Politicians, like poker players, have their tells, and one of Boris Johnson’s is that, when he knows he’s arguing a weak case, his delivery speeds up notably and his tone sounds even more rehearsed than usual. Today he must have known that he would be asked about his test and trace gaffe yesterday and, as Sir Keir Starmer duly raised it in his first question, Johnson was off at tape recorder setting X1.5. (God help the Hansard shorthand writers.) And after that – in a performance which was by no means his worst, but was typically underwhelming – it didn’t get any better.
Some of this can be explained by the fact that Johnson is a performer, rather than a debater, but some of his habitual second-rateness is just baffling. For example, it was obvious today that he would face a barrage of questions from the opposition about support for business, and what will replace the furlough scheme. It is also obvious that the Treasury is close to making a big announcement on this. Johnson did not need to say what it will be, but it would have been quite easy to craft a form of words to serve as pre-announcement pitch rolling that would have blunted the Labour and SNP attacks he was getting on this. Towards the end he came quite close to doing this. (See 12.24pm.) But that was after he took two hits from Starmer on the issue.
And it would not have been hard to draft a better response to questions about the test and trace mistake yesterday. A reminder, this is what Johnson said during the coronavirus statement:
[Labour] are talking absolute nonsense. Testing and tracing has very little or nothing to do with the spread or the transmission of the disease.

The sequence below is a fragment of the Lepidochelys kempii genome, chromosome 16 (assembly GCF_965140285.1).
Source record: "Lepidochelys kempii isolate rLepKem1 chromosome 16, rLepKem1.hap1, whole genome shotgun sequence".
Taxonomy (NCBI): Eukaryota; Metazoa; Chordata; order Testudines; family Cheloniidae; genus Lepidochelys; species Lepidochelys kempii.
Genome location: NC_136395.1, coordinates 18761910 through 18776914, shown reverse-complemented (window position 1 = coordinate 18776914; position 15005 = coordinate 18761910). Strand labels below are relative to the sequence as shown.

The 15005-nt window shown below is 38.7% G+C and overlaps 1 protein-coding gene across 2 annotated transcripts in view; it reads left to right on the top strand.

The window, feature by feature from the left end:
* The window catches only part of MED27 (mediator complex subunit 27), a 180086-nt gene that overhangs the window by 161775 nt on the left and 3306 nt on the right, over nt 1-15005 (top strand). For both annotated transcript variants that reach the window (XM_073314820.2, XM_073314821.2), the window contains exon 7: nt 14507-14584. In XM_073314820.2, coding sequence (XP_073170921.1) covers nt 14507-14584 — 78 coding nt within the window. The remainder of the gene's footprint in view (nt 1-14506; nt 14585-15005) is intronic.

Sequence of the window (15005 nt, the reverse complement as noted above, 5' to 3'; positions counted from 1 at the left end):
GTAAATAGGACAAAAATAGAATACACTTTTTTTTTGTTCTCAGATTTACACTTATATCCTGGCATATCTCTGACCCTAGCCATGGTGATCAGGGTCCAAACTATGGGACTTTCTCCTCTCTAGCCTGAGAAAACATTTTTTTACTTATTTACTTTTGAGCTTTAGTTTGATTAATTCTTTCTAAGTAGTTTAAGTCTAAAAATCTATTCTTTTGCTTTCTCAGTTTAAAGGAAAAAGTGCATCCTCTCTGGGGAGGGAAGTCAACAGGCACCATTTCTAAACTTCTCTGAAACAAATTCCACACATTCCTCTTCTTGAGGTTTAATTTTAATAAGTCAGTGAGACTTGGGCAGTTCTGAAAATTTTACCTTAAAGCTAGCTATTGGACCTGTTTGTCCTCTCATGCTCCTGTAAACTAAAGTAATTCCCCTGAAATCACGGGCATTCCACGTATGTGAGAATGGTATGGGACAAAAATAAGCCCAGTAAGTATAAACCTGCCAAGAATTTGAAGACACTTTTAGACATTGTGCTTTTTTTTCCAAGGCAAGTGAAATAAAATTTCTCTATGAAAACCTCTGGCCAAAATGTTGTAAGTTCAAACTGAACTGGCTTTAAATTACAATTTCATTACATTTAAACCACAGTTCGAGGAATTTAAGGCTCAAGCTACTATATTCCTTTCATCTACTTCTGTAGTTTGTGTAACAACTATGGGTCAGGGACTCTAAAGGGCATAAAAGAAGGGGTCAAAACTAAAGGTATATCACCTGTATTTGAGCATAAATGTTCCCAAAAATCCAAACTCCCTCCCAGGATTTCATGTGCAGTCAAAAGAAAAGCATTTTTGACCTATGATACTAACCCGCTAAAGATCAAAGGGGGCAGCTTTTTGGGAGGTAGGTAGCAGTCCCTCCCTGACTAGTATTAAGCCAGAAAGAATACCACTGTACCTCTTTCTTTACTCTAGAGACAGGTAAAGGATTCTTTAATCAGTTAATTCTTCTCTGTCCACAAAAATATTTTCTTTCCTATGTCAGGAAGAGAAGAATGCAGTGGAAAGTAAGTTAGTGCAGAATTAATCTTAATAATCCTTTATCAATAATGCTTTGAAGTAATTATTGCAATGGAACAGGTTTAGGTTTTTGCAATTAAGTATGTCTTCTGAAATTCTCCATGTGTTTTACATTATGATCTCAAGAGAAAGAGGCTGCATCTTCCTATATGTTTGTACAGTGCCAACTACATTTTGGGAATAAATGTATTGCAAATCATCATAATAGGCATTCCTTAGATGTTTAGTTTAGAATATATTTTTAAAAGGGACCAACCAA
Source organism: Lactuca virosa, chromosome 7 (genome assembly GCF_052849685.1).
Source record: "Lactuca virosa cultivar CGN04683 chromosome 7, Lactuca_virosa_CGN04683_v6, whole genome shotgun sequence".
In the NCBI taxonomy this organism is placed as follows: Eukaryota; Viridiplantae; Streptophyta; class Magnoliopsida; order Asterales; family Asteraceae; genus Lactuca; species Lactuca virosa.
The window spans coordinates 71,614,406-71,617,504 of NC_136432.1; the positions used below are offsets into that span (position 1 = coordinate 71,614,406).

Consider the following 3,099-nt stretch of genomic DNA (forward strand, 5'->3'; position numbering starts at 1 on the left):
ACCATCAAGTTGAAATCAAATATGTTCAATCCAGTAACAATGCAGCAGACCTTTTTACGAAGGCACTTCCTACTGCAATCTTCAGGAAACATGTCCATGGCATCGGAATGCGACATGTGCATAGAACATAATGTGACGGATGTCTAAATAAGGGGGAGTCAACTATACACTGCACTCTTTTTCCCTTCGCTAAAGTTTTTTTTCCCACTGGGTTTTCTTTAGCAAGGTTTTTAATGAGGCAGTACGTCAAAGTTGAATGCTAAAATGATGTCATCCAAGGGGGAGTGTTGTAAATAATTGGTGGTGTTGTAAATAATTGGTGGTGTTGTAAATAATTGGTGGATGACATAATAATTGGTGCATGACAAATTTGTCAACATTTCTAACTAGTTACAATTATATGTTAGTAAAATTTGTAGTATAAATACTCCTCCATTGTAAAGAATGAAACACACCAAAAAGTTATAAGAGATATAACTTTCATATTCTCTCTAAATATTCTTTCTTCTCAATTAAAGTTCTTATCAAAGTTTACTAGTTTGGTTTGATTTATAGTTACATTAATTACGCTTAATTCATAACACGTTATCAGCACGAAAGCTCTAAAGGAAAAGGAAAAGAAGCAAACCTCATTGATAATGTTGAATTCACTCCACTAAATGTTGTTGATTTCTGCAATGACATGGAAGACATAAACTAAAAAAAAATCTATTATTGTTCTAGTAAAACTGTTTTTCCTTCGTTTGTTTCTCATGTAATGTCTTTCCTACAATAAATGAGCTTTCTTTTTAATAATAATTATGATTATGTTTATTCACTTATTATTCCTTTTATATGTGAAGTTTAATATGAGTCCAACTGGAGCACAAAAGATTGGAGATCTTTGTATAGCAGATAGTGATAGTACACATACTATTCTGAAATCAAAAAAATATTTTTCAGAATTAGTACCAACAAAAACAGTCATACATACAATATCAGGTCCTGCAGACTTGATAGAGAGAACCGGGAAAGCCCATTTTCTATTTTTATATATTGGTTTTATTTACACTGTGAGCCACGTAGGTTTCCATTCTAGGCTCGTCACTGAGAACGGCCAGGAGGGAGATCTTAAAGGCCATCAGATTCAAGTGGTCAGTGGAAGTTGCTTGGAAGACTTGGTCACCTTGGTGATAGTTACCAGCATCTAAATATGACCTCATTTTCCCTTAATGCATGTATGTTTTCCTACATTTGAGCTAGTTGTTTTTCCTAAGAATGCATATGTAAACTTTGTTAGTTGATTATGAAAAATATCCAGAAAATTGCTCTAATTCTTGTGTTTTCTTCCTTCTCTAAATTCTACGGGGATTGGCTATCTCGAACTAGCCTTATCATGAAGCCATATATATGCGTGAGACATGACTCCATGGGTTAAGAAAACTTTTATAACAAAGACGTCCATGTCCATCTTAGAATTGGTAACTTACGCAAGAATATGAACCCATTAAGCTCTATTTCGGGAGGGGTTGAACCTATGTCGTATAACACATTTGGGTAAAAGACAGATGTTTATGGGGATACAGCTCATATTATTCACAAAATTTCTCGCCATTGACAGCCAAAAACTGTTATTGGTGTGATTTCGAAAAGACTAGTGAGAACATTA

The Tory MP Andrew Percy made a half-decent stab at defending Johnson yesterday, saying that sometimes words don’t come out quite as intended, and that of course the PM knows test and trace was vital. But this would have involved Johnson admitting that he was not perfect, and instead he launched into a convoluted justification involving wordy and rhetoric phraseology (another tell for when Johnson is up to no good). He said:
It is an obvious fact of biology and epidemiology that alas this disease is transmitted by human contact or aerosol contact.
Starmer skewered Johnson effectively on this, pointing out that the PM was contradicting what he said yesterday. He also skewered him over the alternative explanations given for the shortage of tests (see 12.08pm), and over schools, and what really matters to parents. “The point … isn’t whether the children have got Covid, it’s that they’ve got Covid symptoms and then they’re off school.”
But Starmer’s best moment came when responded to the suggestion that Labour have been talking down the NHS with the reference to his wife and family members who have worked for it. (See 12.11pm.) Given that no one in the Johnson family (at least, as far as we know) has ever had a job in the NHS, as put downs go, this did the trick very well.